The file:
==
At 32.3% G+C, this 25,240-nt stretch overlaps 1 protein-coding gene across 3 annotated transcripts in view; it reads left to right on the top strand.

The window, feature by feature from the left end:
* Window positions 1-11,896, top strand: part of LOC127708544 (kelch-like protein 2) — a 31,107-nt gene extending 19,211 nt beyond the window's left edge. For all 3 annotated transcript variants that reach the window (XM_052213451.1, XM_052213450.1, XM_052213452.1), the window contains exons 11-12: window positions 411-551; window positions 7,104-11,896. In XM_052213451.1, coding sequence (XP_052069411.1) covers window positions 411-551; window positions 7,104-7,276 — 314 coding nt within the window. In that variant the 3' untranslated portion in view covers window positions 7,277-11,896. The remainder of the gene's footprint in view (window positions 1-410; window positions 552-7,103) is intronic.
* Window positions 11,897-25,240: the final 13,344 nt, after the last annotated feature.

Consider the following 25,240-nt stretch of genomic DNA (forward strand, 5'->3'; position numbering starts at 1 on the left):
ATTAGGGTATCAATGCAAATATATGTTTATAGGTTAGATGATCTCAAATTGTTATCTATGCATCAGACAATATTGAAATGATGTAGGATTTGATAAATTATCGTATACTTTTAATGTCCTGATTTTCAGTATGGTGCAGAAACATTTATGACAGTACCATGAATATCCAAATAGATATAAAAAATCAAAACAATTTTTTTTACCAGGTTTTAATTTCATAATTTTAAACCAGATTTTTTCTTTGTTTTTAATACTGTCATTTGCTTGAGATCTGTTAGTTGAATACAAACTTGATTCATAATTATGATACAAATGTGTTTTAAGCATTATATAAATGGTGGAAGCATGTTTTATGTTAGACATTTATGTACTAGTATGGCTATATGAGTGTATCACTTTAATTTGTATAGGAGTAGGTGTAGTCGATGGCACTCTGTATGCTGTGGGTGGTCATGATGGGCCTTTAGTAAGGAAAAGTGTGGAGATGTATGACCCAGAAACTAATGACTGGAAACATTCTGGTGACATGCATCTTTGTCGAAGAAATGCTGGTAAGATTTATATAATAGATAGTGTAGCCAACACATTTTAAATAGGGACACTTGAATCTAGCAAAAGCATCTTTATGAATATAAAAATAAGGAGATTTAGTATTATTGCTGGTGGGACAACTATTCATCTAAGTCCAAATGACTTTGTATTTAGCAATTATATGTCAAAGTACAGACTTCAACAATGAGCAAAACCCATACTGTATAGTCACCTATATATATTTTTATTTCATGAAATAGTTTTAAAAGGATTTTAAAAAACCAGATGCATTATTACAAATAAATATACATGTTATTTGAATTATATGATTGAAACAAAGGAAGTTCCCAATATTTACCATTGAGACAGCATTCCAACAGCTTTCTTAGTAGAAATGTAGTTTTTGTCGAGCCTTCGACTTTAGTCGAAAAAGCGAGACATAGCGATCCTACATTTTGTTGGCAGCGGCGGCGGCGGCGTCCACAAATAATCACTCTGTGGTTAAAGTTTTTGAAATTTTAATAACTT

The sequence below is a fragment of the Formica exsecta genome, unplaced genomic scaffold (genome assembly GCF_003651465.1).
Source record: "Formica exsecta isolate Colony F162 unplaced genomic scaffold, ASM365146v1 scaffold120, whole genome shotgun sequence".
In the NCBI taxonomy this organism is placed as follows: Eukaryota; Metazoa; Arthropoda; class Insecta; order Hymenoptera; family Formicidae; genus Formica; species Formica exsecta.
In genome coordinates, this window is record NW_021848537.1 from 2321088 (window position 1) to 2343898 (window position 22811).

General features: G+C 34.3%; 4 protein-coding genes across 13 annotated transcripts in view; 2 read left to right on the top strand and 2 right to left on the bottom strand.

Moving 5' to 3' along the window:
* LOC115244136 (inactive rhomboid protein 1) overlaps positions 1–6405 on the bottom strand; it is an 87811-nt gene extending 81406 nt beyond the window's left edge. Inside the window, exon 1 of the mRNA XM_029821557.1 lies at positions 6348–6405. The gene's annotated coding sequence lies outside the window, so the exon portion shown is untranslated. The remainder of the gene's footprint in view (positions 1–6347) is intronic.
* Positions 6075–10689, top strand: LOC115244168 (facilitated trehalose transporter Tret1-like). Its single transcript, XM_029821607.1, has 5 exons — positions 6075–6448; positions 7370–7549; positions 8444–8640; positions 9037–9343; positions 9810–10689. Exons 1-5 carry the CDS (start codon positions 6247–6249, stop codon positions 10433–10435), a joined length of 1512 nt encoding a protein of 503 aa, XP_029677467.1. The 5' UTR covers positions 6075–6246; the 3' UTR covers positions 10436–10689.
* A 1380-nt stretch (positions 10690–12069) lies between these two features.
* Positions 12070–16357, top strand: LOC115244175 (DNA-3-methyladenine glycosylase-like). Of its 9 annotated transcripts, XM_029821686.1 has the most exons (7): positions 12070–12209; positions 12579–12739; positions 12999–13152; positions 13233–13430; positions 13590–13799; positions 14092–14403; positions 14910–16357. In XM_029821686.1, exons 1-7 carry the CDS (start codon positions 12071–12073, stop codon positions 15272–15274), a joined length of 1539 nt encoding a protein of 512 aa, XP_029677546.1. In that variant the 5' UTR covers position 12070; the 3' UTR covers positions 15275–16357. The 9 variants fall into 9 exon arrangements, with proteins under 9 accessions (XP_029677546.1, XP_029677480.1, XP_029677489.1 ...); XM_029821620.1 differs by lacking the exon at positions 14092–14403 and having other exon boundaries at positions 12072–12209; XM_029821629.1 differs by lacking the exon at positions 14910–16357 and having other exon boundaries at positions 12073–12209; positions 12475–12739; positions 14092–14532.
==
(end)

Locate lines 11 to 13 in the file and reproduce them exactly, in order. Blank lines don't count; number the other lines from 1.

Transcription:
General features: G+C 34.3%; 4 protein-coding genes across 13 annotated transcripts in view; 2 read left to right on the top strand and 2 right to left on the bottom strand.

Moving 5' to 3' along the window:
* LOC115244136 (inactive rhomboid protein 1) overlaps positions 1–6405 on the bottom strand; it is an 87811-nt gene extending 81406 nt beyond the window's left edge. Inside the window, exon 1 of the mRNA XM_029821557.1 lies at positions 6348–6405. The gene's annotated coding sequence lies outside the window, so the exon portion shown is untranslated. The remainder of the gene's footprint in view (positions 1–6347) is intronic.